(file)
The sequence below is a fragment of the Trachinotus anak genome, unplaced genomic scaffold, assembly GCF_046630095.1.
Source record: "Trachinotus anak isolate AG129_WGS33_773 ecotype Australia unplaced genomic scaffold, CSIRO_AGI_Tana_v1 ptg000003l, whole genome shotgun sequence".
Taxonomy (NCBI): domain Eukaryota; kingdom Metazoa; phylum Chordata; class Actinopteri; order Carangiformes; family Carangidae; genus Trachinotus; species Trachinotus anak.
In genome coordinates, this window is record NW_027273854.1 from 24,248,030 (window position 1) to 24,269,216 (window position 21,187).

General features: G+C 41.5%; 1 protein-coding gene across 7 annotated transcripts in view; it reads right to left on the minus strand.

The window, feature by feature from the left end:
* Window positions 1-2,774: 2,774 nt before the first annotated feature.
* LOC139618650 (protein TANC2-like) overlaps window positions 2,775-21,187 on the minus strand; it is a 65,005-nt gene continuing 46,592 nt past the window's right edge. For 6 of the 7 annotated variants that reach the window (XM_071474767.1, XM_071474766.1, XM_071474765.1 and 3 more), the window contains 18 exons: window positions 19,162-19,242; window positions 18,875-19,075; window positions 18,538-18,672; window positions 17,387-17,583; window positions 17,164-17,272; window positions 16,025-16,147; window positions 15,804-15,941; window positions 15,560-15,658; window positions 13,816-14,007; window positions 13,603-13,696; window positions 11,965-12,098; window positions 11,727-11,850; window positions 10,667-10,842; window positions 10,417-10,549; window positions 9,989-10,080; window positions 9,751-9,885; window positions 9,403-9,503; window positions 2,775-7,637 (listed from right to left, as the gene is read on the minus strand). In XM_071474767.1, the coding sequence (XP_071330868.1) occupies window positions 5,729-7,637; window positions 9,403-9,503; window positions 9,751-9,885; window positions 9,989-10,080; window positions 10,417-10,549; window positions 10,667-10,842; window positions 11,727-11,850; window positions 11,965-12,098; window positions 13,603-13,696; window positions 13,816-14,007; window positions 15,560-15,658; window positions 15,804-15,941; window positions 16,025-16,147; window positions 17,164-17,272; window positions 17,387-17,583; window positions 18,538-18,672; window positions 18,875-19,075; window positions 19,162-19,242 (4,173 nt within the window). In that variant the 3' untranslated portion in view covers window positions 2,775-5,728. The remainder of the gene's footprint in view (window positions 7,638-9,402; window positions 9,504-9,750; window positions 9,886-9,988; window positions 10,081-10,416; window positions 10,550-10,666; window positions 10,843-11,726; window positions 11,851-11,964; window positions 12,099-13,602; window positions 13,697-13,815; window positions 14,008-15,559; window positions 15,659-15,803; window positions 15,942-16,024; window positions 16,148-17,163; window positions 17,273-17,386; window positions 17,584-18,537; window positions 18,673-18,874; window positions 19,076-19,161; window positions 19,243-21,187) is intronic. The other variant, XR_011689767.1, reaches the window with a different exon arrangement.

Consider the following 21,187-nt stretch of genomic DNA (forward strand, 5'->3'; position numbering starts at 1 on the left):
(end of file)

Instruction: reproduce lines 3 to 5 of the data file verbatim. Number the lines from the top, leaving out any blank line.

Taxonomy (NCBI): domain Eukaryota; kingdom Metazoa; phylum Chordata; class Actinopteri; order Carangiformes; family Carangidae; genus Trachinotus; species Trachinotus anak.
In genome coordinates, this window is record NW_027273854.1 from 24,248,030 (window position 1) to 24,269,216 (window position 21,187).

General features: G+C 41.5%; 1 protein-coding gene across 7 annotated transcripts in view; it reads right to left on the minus strand.